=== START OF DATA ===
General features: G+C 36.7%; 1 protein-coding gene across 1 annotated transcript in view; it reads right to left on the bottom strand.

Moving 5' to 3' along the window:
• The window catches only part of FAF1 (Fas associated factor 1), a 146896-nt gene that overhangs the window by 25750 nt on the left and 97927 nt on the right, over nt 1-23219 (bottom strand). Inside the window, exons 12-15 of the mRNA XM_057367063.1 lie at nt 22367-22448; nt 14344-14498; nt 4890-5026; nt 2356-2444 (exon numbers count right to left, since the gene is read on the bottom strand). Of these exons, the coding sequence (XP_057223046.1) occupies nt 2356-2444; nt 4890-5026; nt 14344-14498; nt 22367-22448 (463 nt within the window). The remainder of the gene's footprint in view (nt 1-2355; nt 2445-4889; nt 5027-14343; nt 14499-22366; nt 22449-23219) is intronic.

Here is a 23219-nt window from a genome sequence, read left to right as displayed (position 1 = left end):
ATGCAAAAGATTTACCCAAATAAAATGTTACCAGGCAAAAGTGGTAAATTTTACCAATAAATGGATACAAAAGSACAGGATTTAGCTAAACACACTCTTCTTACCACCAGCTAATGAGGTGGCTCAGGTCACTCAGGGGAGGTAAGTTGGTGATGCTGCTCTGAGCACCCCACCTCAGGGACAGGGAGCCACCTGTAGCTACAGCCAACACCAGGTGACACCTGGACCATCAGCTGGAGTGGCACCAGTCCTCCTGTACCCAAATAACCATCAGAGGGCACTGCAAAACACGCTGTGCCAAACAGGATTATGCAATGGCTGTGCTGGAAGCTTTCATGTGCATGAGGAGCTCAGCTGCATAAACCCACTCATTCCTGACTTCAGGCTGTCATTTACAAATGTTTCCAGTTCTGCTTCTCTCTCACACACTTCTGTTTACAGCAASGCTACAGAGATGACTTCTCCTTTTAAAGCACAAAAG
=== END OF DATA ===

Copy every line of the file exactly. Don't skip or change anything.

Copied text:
General features: G+C 36.7%; 1 protein-coding gene across 1 annotated transcript in view; it reads right to left on the bottom strand.

Moving 5' to 3' along the window:
• The window catches only part of FAF1 (Fas associated factor 1), a 146896-nt gene that overhangs the window by 25750 nt on the left and 97927 nt on the right, over nt 1-23219 (bottom strand). Inside the window, exons 12-15 of the mRNA XM_057367063.1 lie at nt 22367-22448; nt 14344-14498; nt 4890-5026; nt 2356-2444 (exon numbers count right to left, since the gene is read on the bottom strand). Of these exons, the coding sequence (XP_057223046.1) occupies nt 2356-2444; nt 4890-5026; nt 14344-14498; nt 22367-22448 (463 nt within the window). The remainder of the gene's footprint in view (nt 1-2355; nt 2445-4889; nt 5027-14343; nt 14499-22366; nt 22449-23219) is intronic.

Here is a 23219-nt window from a genome sequence, read left to right as displayed (position 1 = left end):
ATGCAAAAGATTTACCCAAATAAAATGTTACCAGGCAAAAGTGGTAAATTTTACCAATAAATGGATACAAAAGSACAGGATTTAGCTAAACACACTCTTCTTACCACCAGCTAATGAGGTGGCTCAGGTCACTCAGGGGAGGTAAGTTGGTGATGCTGCTCTGAGCACCCCACCTCAGGGACAGGGAGCCACCTGTAGCTACAGCCAACACCAGGTGACACCTGGACCATCAGCTGGAGTGGCACCAGTCCTCCTGTACCCAAATAACCATCAGAGGGCACTGCAAAACACGCTGTGCCAAACAGGATTATGCAATGGCTGTGCTGGAAGCTTTCATGTGCATGAGGAGCTCAGCTGCATAAACCCACTCATTCCTGACTTCAGGCTGTCATTTACAAATGTTTCCAGTTCTGCTTCTCTCTCACACACTTCTGTTTACAGCAASGCTACAGAGATGACTTCTCCTTTTAAAGCACAAAAG